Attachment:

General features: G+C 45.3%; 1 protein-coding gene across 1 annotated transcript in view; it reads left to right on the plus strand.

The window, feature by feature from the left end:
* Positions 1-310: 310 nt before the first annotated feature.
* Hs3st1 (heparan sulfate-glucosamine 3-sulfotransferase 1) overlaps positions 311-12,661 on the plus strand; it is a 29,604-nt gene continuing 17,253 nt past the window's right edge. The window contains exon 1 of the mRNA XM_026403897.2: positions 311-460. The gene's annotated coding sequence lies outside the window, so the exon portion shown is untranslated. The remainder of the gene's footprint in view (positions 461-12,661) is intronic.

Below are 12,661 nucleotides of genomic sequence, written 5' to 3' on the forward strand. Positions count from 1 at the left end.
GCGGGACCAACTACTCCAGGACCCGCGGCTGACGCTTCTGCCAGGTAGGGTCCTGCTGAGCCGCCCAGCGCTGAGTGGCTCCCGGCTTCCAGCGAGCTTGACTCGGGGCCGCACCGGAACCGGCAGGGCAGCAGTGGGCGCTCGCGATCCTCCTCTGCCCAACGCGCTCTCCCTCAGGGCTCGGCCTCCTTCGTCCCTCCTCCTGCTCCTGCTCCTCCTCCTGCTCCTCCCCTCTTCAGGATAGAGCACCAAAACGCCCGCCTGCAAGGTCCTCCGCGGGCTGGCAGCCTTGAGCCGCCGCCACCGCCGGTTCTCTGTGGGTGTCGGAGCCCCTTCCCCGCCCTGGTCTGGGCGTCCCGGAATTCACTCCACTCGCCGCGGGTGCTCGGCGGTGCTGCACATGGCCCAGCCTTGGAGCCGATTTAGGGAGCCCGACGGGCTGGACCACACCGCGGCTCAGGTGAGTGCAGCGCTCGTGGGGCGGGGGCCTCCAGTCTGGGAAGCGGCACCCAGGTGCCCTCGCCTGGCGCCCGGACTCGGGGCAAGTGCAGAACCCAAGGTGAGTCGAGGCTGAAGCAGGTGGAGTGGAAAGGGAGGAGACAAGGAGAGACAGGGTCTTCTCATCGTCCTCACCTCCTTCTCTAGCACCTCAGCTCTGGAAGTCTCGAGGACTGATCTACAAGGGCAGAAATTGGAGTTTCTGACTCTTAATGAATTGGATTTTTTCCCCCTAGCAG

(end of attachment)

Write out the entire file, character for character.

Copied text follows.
General features: G+C 45.3%; 1 protein-coding gene across 1 annotated transcript in view; it reads left to right on the plus strand.

The window, feature by feature from the left end:
* Positions 1-310: 310 nt before the first annotated feature.
* Hs3st1 (heparan sulfate-glucosamine 3-sulfotransferase 1) overlaps positions 311-12,661 on the plus strand; it is a 29,604-nt gene continuing 17,253 nt past the window's right edge. The window contains exon 1 of the mRNA XM_026403897.2: positions 311-460. The gene's annotated coding sequence lies outside the window, so the exon portion shown is untranslated. The remainder of the gene's footprint in view (positions 461-12,661) is intronic.

Below are 12,661 nucleotides of genomic sequence, written 5' to 3' on the forward strand. Positions count from 1 at the left end.
GCGGGACCAACTACTCCAGGACCCGCGGCTGACGCTTCTGCCAGGTAGGGTCCTGCTGAGCCGCCCAGCGCTGAGTGGCTCCCGGCTTCCAGCGAGCTTGACTCGGGGCCGCACCGGAACCGGCAGGGCAGCAGTGGGCGCTCGCGATCCTCCTCTGCCCAACGCGCTCTCCCTCAGGGCTCGGCCTCCTTCGTCCCTCCTCCTGCTCCTGCTCCTCCTCCTGCTCCTCCCCTCTTCAGGATAGAGCACCAAAACGCCCGCCTGCAAGGTCCTCCGCGGGCTGGCAGCCTTGAGCCGCCGCCACCGCCGGTTCTCTGTGGGTGTCGGAGCCCCTTCCCCGCCCTGGTCTGGGCGTCCCGGAATTCACTCCACTCGCCGCGGGTGCTCGGCGGTGCTGCACATGGCCCAGCCTTGGAGCCGATTTAGGGAGCCCGACGGGCTGGACCACACCGCGGCTCAGGTGAGTGCAGCGCTCGTGGGGCGGGGGCCTCCAGTCTGGGAAGCGGCACCCAGGTGCCCTCGCCTGGCGCCCGGACTCGGGGCAAGTGCAGAACCCAAGGTGAGTCGAGGCTGAAGCAGGTGGAGTGGAAAGGGAGGAGACAAGGAGAGACAGGGTCTTCTCATCGTCCTCACCTCCTTCTCTAGCACCTCAGCTCTGGAAGTCTCGAGGACTGATCTACAAGGGCAGAAATTGGAGTTTCTGACTCTTAATGAATTGGATTTTTTCCCCCTAGCAG